Portola Valley CC BY 2.5, https://en.wikipedia.org/w/index.php?curid=10414646

In our quest to prove ourselves as the best San Francisco roofing contractor, we’ve worked in many cities within the Bay Area. Portola Valley is quickly becoming one of our favorite places.

In our ongoing series, exploring different cities on the peninsula, we’ve walked through Redwood City, Colma, and Atherton. Today we’re focusing on Portola Valley

The town is quiet and photogenic-- it’s a gold and green valley full of wildflowers, open space, and nature trails. We’ve recently been installing roofs for a retirement community in Portola Valley, and we can’t believe how picturesque it is.

Retaining Rural Charm

Portola Valley was officially incorporated in 1964. Before that, it was part of Maximo Martinez’s Rancho el Corte de Madera. A small logging town known as Searsville once stood in the valley, providing goods and services for people who came in to cut the redwoods and cash in on the post-gold rush building boom.

When the 20th century rolled around, Searsville and the redwoods were both gone. It became an area where huge estates and small farms coexisted with one another. After World War II, the land was further developed, and by the mid 1960s, it was incorporated.

Portola Valley still retains much of that quiet, pastoral charm. Compared to big cities in the Bay Area, it’s positively rural. Only 4500 residents live in the valley, so it’s easy to keep that scenic, country allure.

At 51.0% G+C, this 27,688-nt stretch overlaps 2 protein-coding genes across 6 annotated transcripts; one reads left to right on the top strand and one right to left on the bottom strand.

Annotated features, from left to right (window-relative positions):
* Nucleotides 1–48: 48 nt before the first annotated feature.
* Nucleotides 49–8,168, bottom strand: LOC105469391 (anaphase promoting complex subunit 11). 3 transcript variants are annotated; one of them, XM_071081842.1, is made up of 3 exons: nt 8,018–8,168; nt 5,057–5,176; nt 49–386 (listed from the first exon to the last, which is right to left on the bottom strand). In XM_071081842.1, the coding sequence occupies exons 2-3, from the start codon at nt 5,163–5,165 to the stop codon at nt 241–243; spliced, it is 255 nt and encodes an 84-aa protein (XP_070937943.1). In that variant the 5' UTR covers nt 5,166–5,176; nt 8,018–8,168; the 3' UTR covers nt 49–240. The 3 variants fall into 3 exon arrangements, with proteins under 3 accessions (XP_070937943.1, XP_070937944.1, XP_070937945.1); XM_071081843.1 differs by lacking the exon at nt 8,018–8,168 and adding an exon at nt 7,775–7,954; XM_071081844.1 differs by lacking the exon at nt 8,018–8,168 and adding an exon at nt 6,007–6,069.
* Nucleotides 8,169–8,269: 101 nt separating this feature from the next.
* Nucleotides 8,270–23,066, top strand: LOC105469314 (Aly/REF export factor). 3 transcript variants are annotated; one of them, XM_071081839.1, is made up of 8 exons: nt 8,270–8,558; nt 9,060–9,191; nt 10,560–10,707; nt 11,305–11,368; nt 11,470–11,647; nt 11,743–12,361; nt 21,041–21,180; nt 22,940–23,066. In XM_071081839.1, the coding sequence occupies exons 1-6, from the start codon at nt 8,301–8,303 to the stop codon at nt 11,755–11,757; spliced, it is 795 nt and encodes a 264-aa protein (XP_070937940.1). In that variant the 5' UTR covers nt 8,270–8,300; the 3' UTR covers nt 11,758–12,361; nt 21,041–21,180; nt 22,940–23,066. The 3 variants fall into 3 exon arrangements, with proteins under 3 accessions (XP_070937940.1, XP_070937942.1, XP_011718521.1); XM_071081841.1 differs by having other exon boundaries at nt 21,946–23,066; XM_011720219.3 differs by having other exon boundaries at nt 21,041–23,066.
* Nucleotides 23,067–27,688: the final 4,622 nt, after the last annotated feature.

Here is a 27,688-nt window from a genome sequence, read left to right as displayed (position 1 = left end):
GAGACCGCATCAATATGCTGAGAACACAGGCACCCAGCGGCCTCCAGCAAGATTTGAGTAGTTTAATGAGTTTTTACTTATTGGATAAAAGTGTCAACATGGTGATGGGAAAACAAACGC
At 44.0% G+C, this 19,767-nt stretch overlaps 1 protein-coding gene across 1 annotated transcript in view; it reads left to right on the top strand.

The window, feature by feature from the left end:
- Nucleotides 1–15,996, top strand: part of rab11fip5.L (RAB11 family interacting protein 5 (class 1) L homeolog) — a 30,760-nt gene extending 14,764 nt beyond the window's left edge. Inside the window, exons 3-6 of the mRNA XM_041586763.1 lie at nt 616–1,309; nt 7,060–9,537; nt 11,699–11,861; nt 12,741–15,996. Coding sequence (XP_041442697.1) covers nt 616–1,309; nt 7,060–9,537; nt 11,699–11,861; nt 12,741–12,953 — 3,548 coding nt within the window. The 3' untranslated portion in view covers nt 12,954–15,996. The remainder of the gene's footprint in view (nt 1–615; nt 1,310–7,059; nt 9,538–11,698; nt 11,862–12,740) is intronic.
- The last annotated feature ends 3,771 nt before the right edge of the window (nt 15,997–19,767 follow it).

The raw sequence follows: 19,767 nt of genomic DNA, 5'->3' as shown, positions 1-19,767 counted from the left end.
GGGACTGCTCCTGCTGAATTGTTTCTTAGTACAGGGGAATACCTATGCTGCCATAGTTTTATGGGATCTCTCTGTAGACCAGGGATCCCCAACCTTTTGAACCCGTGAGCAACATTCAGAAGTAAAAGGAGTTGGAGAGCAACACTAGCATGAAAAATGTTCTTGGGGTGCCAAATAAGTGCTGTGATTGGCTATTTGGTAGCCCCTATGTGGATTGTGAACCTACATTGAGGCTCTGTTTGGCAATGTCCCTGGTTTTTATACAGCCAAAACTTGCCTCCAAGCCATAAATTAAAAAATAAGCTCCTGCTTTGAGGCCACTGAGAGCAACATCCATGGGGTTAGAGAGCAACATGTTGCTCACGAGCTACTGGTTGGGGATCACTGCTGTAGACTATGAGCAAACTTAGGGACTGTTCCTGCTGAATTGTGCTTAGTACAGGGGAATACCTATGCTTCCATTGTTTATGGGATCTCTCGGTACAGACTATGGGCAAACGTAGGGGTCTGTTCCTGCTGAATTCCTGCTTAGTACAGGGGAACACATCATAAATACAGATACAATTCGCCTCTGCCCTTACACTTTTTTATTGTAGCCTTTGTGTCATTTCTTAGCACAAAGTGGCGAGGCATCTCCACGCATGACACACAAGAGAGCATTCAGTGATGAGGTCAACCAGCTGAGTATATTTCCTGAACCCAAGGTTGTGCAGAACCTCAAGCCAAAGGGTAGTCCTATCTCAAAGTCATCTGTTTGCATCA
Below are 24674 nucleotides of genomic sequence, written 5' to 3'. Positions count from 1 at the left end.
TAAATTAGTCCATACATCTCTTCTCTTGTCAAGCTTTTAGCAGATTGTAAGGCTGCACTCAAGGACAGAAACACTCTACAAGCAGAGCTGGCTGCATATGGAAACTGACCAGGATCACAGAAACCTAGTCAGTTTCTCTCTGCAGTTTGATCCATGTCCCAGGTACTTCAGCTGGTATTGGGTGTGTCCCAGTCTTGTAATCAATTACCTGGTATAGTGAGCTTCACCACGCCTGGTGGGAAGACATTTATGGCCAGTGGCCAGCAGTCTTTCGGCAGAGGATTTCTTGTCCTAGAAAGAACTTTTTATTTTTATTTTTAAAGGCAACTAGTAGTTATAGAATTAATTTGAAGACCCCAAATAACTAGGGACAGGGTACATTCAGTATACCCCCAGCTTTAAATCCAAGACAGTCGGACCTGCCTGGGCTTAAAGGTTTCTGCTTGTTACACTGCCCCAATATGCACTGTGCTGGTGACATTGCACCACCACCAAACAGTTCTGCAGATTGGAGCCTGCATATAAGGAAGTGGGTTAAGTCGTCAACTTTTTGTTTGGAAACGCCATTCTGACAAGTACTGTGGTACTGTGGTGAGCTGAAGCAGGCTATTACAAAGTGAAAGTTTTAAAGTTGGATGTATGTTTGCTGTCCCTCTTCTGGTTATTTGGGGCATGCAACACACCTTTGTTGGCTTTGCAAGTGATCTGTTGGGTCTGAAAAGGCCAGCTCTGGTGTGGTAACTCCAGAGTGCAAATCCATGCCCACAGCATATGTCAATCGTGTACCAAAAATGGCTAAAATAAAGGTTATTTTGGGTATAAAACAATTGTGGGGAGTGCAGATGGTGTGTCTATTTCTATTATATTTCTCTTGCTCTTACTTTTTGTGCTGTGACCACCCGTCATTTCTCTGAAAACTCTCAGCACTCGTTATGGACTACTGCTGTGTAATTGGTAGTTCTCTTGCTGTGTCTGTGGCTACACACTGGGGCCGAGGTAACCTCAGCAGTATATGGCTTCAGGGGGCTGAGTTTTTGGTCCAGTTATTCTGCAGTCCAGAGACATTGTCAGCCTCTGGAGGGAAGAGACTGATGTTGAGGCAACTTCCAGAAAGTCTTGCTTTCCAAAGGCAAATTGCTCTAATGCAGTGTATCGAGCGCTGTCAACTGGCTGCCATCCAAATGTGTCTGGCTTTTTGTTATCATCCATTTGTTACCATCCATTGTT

Trails for Days

Despite its small population, Portola Valley covers 11 square miles and is covered in trails. Cars do well here too, of course, but hikers, runners, cyclists and horses have it especially good.

From Portola Valley resident Sheldon Breiner’s personal essay:

“Almost all the major roads are bordered by horse trails that are wonderful for walking or running and you see so much more just a few feet off the road. A few others have been withdrawn from easy access, such as the Jasper Ridge Biological Preserve of Stanford (bordering Portola Valley at Mapache and Escobar) which includes Searsville Lake on Portola Road, until the 1970's, the only public beach and swimming hole around.”

That essay is definitely recommended reading if you want to learn about Portola Valley’s little nooks and crannies.

The homes, the scenery, and the people in Portola Valley are beautiful. We love the work we’re doing there. Inevitably, we’ll find a little more time to explore, too.

We hope you’re still enjoying this series. Stay tuned for more!

~Mr. Roofing San Francisco’s residential & commercial roofing experts mr-roofer-request-quote-small2